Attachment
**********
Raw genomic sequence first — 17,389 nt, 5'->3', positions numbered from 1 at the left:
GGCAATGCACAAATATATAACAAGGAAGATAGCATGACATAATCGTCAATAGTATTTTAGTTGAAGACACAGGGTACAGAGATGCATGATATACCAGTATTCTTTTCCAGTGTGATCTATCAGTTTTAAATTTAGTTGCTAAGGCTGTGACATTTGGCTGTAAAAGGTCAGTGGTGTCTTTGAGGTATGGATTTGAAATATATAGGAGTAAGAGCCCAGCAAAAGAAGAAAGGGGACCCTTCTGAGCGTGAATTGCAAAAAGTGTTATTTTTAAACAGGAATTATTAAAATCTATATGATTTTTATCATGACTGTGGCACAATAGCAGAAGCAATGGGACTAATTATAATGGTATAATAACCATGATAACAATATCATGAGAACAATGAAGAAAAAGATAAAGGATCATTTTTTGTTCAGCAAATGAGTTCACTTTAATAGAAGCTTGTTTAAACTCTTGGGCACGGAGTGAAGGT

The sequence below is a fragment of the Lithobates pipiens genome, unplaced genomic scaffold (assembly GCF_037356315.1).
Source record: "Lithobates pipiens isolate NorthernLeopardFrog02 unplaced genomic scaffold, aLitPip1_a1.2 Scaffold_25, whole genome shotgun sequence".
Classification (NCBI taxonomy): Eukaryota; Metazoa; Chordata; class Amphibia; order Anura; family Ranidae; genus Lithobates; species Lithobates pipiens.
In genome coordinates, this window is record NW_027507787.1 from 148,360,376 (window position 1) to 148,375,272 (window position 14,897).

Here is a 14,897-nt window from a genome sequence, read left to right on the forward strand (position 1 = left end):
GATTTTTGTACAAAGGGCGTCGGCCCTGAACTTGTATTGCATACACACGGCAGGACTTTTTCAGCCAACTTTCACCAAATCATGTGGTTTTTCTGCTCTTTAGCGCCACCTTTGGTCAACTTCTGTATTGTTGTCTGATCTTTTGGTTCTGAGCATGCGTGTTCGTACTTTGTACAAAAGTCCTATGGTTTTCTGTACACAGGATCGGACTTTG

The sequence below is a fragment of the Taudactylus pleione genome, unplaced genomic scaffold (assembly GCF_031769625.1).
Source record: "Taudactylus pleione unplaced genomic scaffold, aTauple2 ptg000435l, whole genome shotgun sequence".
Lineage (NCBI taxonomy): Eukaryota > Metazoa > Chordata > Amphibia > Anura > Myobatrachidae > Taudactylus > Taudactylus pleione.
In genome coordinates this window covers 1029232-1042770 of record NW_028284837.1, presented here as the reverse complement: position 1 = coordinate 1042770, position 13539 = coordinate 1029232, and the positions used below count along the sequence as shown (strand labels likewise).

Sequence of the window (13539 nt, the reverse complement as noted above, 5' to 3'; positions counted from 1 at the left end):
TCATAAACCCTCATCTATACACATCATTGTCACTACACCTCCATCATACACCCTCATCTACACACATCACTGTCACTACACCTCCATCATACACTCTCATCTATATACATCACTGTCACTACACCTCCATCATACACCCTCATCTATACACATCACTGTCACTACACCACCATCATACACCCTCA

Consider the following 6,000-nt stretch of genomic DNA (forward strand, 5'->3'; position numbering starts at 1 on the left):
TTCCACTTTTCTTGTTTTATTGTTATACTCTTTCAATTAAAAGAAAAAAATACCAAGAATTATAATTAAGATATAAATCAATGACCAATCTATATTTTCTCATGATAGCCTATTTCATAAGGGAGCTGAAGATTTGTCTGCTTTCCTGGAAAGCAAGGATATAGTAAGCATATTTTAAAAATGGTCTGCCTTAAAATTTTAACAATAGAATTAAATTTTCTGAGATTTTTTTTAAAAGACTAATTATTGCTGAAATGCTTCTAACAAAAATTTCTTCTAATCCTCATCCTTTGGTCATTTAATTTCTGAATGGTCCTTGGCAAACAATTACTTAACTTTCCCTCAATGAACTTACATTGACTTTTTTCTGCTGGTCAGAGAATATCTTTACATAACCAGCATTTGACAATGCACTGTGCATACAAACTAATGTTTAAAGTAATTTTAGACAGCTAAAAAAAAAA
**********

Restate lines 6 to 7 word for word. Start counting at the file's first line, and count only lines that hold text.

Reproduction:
In genome coordinates, this window is record NW_027507787.1 from 148,360,376 (window position 1) to 148,375,272 (window position 14,897).

Here is a 14,897-nt window from a genome sequence, read left to right on the forward strand (position 1 = left end):